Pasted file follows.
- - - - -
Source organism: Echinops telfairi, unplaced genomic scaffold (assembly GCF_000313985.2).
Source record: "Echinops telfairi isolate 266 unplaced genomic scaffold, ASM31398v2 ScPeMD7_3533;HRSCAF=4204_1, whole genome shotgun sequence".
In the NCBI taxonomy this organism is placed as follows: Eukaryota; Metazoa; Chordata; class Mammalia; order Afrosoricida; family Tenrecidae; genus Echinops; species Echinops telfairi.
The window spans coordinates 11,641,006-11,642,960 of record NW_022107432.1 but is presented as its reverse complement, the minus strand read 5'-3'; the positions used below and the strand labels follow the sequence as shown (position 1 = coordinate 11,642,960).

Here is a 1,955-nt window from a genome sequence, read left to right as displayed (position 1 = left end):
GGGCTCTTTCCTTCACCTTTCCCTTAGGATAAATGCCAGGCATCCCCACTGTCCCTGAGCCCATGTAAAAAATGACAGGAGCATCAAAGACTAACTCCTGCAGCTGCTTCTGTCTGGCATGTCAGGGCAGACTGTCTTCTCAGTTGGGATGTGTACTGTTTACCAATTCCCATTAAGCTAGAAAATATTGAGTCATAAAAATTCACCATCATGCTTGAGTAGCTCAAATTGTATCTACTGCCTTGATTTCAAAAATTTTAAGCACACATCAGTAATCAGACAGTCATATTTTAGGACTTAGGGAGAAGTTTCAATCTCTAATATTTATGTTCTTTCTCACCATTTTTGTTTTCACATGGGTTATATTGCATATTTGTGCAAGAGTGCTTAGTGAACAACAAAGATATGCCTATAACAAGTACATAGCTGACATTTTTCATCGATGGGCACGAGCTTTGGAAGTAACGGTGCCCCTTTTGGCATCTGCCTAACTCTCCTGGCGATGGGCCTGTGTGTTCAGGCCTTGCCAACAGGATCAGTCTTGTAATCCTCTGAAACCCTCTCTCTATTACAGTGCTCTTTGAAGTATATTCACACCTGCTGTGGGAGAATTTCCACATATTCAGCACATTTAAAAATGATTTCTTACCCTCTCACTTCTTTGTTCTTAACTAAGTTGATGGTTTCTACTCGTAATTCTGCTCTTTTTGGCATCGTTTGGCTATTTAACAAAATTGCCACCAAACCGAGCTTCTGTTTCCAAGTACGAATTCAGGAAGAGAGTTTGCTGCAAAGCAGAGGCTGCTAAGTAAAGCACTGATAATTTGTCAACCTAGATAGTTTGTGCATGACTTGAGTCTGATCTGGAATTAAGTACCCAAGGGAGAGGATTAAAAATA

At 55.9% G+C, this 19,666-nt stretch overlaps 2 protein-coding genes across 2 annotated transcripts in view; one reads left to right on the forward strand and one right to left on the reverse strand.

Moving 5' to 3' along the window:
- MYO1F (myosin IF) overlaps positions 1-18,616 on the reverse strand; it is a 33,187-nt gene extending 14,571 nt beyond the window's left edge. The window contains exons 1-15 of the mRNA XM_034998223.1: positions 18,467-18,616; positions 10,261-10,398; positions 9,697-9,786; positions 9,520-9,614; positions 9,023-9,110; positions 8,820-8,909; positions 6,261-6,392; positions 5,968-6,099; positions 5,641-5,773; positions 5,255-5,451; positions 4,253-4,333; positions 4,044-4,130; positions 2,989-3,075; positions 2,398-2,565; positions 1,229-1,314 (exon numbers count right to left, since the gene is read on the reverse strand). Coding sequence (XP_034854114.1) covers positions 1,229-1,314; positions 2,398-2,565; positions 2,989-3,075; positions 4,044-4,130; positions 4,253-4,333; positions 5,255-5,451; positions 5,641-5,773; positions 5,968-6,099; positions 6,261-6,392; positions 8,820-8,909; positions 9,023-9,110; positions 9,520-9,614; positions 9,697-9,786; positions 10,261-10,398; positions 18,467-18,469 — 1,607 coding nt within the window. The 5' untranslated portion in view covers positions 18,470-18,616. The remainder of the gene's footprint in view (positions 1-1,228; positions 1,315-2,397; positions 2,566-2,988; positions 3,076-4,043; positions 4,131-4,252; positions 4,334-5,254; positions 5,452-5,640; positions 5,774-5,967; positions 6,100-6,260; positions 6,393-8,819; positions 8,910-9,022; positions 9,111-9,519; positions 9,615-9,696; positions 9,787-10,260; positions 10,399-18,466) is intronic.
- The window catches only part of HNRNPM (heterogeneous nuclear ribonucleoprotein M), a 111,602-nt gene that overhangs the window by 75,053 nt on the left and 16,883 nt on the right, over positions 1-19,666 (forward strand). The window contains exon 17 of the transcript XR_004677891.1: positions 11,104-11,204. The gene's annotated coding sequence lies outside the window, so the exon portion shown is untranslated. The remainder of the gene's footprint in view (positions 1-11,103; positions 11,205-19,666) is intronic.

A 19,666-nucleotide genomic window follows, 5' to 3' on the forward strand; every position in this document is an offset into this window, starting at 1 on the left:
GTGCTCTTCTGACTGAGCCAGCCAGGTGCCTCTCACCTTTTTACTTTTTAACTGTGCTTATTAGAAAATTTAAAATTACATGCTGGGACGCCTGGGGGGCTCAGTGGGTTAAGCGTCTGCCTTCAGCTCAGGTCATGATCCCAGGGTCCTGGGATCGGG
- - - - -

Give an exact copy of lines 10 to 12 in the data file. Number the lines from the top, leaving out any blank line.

- The window catches only part of HNRNPM (heterogeneous nuclear ribonucleoprotein M), a 111,602-nt gene that overhangs the window by 75,053 nt on the left and 16,883 nt on the right, over positions 1-19,666 (forward strand). The window contains exon 17 of the transcript XR_004677891.1: positions 11,104-11,204. The gene's annotated coding sequence lies outside the window, so the exon portion shown is untranslated. The remainder of the gene's footprint in view (positions 1-11,103; positions 11,205-19,666) is intronic.

A 19,666-nucleotide genomic window follows, 5' to 3' on the forward strand; every position in this document is an offset into this window, starting at 1 on the left:
GTGCTCTTCTGACTGAGCCAGCCAGGTGCCTCTCACCTTTTTACTTTTTAACTGTGCTTATTAGAAAATTTAAAATTACATGCTGGGACGCCTGGGGGGCTCAGTGGGTTAAGCGTCTGCCTTCAGCTCAGGTCATGATCCCAGGGTCCTGGGATCGGG